Warren Buffett wants to convince you stock buybacks are not the enemy.
Over the past few years, prominent investment managers have decried the overuse of buybacks — in which a company buys its own shares — as the peak of short-term capitalism. Critics say they focusing on a near-term boost for shareholders over investments in assets that might yield long-term profits.
Even Larry Fink, the CEO of the world's largest asset manager, BlackRock, has taken companies to task in over-using buybacks in his last two letters to the CEOs of the S&P 500 companies.
In his 2016 Annual Letter to Shareholders released Saturday, the Berkshire Hathaway CEO, however, wrote that he believes that these repurchases are a fair use of capital and that no company has forgone a long-term investment to buy back its shares. From the letter (emphasis added):
"As the subject of repurchases has come to a boil, some people have come close to calling them un-American – characterizing them as corporate misdeeds that divert funds needed for productive endeavors. That simply isn’t the case: Both American corporations and private investors are today awash in funds looking to be sensibly deployed. I’m not aware of any enticing project that in recent years has died for lack of capital. (Call us if you have a candidate.)"
There has been a noticeable increase in buybacks. According to HSBC, US companies bought back $2.1 trillion of their own shares between 2010 and 2015, and buybacks have recently hit record levels.
To Buffett, this is simply a fine use of a company's capital and still rewards shareholders over the long-term. There are some exceptions for Buffett. The legendary investor believes that too often companies have engaged in buybacks for buybacks sake and "repurchases only make sense if the shares are bought at a price below intrinsic value."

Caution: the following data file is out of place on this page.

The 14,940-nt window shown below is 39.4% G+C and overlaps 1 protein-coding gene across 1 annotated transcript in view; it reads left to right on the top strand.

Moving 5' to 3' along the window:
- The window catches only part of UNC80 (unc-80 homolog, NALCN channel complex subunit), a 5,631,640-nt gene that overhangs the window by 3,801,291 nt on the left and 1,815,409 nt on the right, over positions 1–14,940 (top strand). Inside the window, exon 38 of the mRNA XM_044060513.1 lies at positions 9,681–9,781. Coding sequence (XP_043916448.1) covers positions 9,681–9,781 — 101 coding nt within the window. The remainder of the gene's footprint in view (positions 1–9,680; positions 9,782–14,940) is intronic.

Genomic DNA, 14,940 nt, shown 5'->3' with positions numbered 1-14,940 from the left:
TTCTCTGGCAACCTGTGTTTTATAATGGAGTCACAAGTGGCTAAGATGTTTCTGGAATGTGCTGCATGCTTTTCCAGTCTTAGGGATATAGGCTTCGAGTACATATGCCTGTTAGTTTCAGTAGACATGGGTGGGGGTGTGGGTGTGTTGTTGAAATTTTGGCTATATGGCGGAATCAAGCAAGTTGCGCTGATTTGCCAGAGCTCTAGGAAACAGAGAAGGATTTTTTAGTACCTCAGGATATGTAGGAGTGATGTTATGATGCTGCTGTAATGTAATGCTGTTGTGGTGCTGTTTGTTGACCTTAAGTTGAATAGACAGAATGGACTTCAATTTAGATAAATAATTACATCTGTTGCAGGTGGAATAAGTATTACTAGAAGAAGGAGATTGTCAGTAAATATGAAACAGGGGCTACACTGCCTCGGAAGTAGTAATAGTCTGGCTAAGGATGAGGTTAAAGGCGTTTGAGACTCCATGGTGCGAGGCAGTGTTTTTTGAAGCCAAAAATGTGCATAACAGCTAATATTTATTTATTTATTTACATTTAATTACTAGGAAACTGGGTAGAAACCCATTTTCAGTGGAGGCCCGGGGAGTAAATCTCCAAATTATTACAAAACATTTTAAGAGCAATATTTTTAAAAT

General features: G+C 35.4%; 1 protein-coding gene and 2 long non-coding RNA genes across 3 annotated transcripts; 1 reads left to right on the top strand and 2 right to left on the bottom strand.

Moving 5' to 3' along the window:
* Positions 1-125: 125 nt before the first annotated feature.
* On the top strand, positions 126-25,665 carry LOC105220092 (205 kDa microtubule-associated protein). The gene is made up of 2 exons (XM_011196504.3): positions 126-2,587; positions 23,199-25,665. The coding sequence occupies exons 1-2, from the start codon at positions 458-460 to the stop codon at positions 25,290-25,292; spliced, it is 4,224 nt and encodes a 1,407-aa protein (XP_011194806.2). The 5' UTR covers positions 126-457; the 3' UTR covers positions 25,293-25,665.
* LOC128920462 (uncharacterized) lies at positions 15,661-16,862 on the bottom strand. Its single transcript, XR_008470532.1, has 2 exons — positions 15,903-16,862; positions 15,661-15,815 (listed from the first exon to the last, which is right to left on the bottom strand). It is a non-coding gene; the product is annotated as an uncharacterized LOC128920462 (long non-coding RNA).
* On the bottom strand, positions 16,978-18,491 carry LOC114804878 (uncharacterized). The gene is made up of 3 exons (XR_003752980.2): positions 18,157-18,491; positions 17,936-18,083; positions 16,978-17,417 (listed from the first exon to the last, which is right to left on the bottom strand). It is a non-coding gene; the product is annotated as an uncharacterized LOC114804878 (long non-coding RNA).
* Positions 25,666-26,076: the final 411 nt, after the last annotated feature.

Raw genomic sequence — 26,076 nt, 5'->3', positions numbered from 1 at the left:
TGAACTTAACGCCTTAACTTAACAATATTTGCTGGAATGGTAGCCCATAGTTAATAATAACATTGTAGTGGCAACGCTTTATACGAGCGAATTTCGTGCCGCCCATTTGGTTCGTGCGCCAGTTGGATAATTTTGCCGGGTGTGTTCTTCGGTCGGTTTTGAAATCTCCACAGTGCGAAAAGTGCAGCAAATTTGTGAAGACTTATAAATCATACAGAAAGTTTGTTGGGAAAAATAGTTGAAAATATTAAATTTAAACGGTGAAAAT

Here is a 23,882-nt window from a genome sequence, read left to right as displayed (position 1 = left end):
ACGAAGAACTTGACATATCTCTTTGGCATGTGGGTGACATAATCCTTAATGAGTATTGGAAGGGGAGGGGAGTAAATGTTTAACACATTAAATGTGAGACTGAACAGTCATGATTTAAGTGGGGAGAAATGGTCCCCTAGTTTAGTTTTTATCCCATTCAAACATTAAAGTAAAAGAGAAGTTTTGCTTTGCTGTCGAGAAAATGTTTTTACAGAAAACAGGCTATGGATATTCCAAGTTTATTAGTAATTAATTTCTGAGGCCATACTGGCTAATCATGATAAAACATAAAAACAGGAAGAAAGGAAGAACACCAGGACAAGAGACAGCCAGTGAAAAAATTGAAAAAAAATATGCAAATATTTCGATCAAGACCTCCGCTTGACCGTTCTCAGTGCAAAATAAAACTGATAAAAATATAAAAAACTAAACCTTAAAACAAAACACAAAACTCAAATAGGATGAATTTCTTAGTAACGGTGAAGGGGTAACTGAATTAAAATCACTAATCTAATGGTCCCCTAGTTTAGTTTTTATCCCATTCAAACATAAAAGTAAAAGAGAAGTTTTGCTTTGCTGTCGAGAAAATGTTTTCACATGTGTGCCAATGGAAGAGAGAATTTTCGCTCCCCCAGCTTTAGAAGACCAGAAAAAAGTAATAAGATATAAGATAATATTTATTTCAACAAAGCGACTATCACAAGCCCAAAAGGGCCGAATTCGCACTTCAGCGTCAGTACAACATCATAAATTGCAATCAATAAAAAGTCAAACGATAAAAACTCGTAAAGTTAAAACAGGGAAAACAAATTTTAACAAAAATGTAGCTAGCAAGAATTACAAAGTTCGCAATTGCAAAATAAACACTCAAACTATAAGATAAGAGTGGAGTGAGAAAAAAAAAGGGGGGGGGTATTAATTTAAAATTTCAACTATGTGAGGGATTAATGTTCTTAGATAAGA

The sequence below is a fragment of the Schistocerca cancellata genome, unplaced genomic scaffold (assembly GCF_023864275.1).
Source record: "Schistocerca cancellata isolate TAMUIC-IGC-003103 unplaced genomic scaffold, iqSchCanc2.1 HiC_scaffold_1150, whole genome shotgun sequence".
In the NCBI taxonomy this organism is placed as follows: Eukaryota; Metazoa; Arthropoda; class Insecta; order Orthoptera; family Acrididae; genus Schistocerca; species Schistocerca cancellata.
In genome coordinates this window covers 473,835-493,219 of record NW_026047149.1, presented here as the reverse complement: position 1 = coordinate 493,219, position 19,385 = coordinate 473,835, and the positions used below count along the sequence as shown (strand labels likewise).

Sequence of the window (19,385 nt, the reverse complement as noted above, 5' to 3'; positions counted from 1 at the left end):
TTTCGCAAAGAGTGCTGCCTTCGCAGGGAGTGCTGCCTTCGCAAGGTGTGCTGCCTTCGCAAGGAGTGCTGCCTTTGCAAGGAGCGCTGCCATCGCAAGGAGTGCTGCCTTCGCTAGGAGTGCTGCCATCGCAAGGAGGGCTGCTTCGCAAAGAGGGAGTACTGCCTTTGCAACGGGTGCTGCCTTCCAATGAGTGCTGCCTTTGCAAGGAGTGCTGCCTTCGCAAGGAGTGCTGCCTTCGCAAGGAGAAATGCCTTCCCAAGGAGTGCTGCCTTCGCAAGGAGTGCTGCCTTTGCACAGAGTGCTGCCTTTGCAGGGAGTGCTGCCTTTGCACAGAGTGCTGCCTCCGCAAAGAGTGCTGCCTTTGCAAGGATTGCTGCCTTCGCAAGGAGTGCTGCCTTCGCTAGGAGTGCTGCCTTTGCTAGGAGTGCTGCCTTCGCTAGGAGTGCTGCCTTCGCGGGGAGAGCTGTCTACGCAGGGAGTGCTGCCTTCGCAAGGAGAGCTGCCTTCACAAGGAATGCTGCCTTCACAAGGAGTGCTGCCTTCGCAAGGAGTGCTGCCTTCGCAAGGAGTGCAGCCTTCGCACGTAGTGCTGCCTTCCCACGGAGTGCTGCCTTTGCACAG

"When CEOs or boards are buying a small part of their own company, though, they all too often seem oblivious to price," Buffett wrote in the letter. "Would they behave similarly if they were managing a private company with just a few owners and were evaluating the wisdom of buying out one of them? Of course not."
Put another way, companies should have a target price at which they buy back their own stock — not a total amount to buy regardless of price.
Additionally, Buffett said there are two instances a firm should never do buybacks: when the company needs the capital for long-term investments and when the company needs capital for an acquisition.
These ideas on buybacks are long-held for Buffett, who has always seen the value in repurchases and has done so with his own firm frequently. in fact, Buffett said in the letter that buybacks for Berkshire are becoming harder to execute.
"To date, repurchasing our shares has proved hard to do," wrote Buffett. "That may well be because we have been clear in describing our repurchase policy and thereby have signaled our view that Berkshire’s intrinsic value is significantly higher than 120% of book value. If so, that’s fine."
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